- Why Notting Hill Carnival embodies what it means to be Black & British (Meena Alexander for Stylist)
- Remembering Altheia Jones-Lecointe, the UK’s forgotten civil rights activist (Danielle Dash for Stylist)
- Black & British: A Forgotten History (BBC Two, no longer available in full, see clips here)
- Black to Life: Rethinking The Black Presence Within British History (BBC, no longer available in full, see clips here)
- Riots & Rumours of Riots (BFI)
- Britain’s Black Past (Audio, BBC Sounds)
- British’s Music Caribbean Roots (Audio, BBC World Service)
- Black Music In Europe: 1910-1920 (Audio, BBC World Service)
- The Homecoming: A Short Film About Ajamu (BFI)
- Street 66 (Vimeo)
- Witness Black History (BBC World Service)
- The Black Curriculum
- In Search Of Black History with Bonnie Greer
- Tuntimo (Launched by Oriana Gowie, this is an educational platform where children can learn about Black History in the UK & around the world.)
Britain’s Colonial Past & Legacy
Without real awareness and ownership of the atrocities against Black people carried out by the British Empire, we cannot reasonably expect to progress to a point of racial equality. The below resources only begin to scratch the surface – they are a starting point for continued learning.
- Natives: Race and Class in the Ruins of Empire (Akala)
- The British Empire: A Very Short Introduction (Ashley Jackson)
- How Europe Underdeveloped Africa (Walter Rodney)
- The Interest: How the British Establishment Resisted the Abolition of Slavery (Michael Taylor)
- It’s Time Britain Confronted Its Racist, Oppressive Past (Kemi Alemoru for HUCK Magazine)
- Put Our Colonial History On The Curriculum, Then We’ll Understand Who We Really Are (Maya Goodfellow for the Guardian)
- Britain’s Record On Racism Is No Less Bloody Than America’s (Priyamvada Gopal for Huffpost)
- Britain Has Never Faced Up to the Shame of Empire (Oscar Rickett for Vice)
- The True Story Of Queen Nanny, Rebel Leader and Jamaican National Hero (Marai Larasi for Stylist)
- Addressing Colonial Narratives In Museums (Professor Elizabeth Edwards FBA for The British Academy)
- It’s Not Just Cambridge University – All Of Britain Benefited From Slavery (Myriam Francois for The Guardian)
- The History Of British Slave Ownership Has Been Buried: Now Its Scale Can Be Revealed (David Olusoga for Observer)
Podcasts & Audio Documentaries
- We Need To Talk About The British Empire (Afua Hirsch for Audible)
- The British Empire's Legacy (from In Our Time: History)
- Britain’s Forgotten Slave Owners (BBC Two, no longer available in full, see clips here)
- What Was Britain's Role In The Slave Trade? (Timeline)
- The Mau Mau Uprising with Olivia Windham-Stewart, Susan Kibaara and Mary Njoroge (History Hit TV)
- The Old Corruption (Timeline)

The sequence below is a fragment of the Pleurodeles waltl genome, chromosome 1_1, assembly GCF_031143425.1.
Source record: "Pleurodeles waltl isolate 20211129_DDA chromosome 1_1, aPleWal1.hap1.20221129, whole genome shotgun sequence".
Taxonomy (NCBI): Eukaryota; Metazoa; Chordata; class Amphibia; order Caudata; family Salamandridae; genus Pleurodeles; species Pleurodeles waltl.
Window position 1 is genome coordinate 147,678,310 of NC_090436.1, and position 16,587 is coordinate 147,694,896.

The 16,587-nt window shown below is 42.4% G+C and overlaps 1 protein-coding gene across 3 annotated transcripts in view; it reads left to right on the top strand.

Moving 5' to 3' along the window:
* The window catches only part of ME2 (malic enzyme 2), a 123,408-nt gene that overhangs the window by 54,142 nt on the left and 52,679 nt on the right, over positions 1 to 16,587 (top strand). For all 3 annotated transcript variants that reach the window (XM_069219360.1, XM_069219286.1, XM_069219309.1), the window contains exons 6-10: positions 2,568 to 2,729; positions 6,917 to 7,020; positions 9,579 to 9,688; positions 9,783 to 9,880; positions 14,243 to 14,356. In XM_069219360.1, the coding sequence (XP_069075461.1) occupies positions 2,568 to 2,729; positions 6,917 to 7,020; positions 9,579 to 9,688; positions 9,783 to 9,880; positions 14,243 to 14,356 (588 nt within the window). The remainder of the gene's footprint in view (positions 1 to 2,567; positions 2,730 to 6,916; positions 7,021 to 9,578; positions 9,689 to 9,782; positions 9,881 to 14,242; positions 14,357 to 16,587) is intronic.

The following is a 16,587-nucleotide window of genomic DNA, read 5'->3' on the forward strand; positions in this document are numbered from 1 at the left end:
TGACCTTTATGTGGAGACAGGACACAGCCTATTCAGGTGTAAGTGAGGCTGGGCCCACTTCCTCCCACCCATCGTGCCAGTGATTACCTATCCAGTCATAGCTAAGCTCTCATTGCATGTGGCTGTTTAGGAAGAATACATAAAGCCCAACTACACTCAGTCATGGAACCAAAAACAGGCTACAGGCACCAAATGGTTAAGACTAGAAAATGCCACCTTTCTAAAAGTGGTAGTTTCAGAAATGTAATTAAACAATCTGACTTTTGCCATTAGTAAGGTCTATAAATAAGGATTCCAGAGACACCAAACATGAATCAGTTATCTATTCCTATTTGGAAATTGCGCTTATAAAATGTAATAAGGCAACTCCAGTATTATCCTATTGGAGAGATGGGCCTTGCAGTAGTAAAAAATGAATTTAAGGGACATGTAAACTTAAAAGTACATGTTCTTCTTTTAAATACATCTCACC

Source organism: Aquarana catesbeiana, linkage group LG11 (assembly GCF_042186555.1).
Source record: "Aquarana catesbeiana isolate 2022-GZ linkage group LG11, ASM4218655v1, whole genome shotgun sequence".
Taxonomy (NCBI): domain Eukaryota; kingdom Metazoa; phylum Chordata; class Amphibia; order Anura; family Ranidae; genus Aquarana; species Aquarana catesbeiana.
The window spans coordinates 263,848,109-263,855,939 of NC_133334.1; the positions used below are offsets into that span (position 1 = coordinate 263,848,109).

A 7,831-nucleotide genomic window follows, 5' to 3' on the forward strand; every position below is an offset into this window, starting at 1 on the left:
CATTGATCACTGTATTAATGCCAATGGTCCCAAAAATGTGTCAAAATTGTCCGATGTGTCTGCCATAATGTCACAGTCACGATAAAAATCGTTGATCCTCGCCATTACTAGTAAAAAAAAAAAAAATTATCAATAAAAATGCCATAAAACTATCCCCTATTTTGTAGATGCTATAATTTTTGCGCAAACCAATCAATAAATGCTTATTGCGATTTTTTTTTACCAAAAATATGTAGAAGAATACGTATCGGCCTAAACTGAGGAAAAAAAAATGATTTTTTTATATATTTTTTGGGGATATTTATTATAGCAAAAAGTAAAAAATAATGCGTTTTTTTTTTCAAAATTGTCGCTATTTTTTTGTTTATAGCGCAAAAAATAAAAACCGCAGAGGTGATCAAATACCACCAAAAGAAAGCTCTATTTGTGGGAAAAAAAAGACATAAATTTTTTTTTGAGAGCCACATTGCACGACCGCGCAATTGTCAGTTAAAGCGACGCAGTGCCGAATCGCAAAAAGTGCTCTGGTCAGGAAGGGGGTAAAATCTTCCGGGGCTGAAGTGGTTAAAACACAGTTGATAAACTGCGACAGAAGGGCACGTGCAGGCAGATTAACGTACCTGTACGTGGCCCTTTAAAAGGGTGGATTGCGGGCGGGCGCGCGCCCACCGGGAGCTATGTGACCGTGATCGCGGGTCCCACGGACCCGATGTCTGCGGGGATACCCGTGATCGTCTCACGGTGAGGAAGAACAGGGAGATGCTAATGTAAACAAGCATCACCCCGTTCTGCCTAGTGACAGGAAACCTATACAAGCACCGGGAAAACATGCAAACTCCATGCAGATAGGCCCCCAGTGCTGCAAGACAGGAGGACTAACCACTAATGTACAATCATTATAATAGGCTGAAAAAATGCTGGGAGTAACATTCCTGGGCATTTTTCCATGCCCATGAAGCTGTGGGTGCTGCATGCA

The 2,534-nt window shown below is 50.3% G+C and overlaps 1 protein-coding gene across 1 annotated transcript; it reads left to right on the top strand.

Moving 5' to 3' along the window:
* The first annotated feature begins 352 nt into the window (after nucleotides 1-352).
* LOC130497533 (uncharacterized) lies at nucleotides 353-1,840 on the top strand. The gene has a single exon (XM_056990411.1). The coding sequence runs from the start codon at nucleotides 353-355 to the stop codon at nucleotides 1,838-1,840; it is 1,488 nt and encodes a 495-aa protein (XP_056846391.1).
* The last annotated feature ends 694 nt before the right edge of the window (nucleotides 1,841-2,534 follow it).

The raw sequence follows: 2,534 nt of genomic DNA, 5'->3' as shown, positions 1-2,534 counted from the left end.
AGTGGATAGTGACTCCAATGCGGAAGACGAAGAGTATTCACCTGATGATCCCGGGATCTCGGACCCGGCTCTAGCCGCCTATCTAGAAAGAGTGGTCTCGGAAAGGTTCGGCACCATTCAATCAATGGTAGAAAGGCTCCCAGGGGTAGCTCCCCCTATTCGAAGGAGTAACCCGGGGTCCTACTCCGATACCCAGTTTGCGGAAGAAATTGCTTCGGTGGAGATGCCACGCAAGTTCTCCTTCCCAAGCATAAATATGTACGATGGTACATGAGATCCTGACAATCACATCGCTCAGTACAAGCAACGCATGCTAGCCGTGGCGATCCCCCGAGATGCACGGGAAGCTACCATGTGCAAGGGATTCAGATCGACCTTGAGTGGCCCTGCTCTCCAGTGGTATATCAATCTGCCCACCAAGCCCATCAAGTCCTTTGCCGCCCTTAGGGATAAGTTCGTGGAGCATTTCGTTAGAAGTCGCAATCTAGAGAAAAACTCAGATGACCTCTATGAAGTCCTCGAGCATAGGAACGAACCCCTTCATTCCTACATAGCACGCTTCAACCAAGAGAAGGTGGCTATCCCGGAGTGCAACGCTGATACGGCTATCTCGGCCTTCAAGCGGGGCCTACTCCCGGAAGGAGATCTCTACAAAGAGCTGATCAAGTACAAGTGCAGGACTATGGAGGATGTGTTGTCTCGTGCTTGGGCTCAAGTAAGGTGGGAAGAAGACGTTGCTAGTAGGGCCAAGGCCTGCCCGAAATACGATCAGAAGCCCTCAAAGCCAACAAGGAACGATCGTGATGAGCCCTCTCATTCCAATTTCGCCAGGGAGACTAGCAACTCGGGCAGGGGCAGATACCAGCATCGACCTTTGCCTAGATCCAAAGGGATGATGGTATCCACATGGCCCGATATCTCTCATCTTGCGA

- Colonial Film: Moving Images Of The British Empire (Built by Birkbeck, UCL, BFI, Imperial War Museum, and the British Empire and Commonwealth Museum, The Colonial Film project aims to better illustrate the truths of the British Empire)
The 2018 Windrush Scandal exposed the unlawful detainment, deportation, and denial of legal rights to Black British people at the hands of the UK government. The books, podcasts, documentaries, and articles below highlight the devastation that began with Empire Windrush in 1948, as well as the extended impact that actions by the UK government have had on Black families across the country.
- Mother Country (edited by Charlie Brinkhurst-Cuff)
- Windrush: The Irresistible Rise of Multi-Racial Britain (Mike Philips and Trevor Philips)
- Voices of the Windrush Generation: The Real Story Told by the People Themselves (David Matthews)
- Why The Windrush Scandal Was No Accident (from ‘The British Dream’ by VICE)
- What Does Windrush Mean Now? (from ‘Beyond Today’ by BBC Radio 4)
- Windrush: The Scandal Isn’t Over (from ‘Today In Focus’ by The Guardian)
- The Windrush Generation (from ‘History Extra’ by Immediate Media)
- I'm A Windrush Grandchild & The Scandal Has Taught Me So Much About Privilege (Lollie King for Bustle)
- Why We Need To Keep Talking About The Windrush Generation (Natalie Morris for Metro)
- The Windrush Generation: Fighting To Be British (Simon Israel for Channel 4)
- The UK's Windrush Generation: What's The Scandal About? (Al Jazeera News)
- The Unwanted: The Secret Windrush Files (BBC Two, no longer available in full, see clips here)
- Britain’s Windrush Veterans: The Battle To Be British (Channel 4)
- From Slavery To Windrush: My Family's Story (BBC News)
- After The Windrush Betrayal (The Guardian)
- Windrush Generation: The Scandal That Shook Britain Explained & Debated (Channel 4)
- The Stories Of The Windrush Veterans (Channel 4)
Further resources for self-education:
- Click here for a list of books about race in Britain to build an anti-racist reading list.
- Click here to learn about Black British LGBTQ heroes that should be recognised during Pride and beyond.
- Click here for a list of essays on racism and police violence.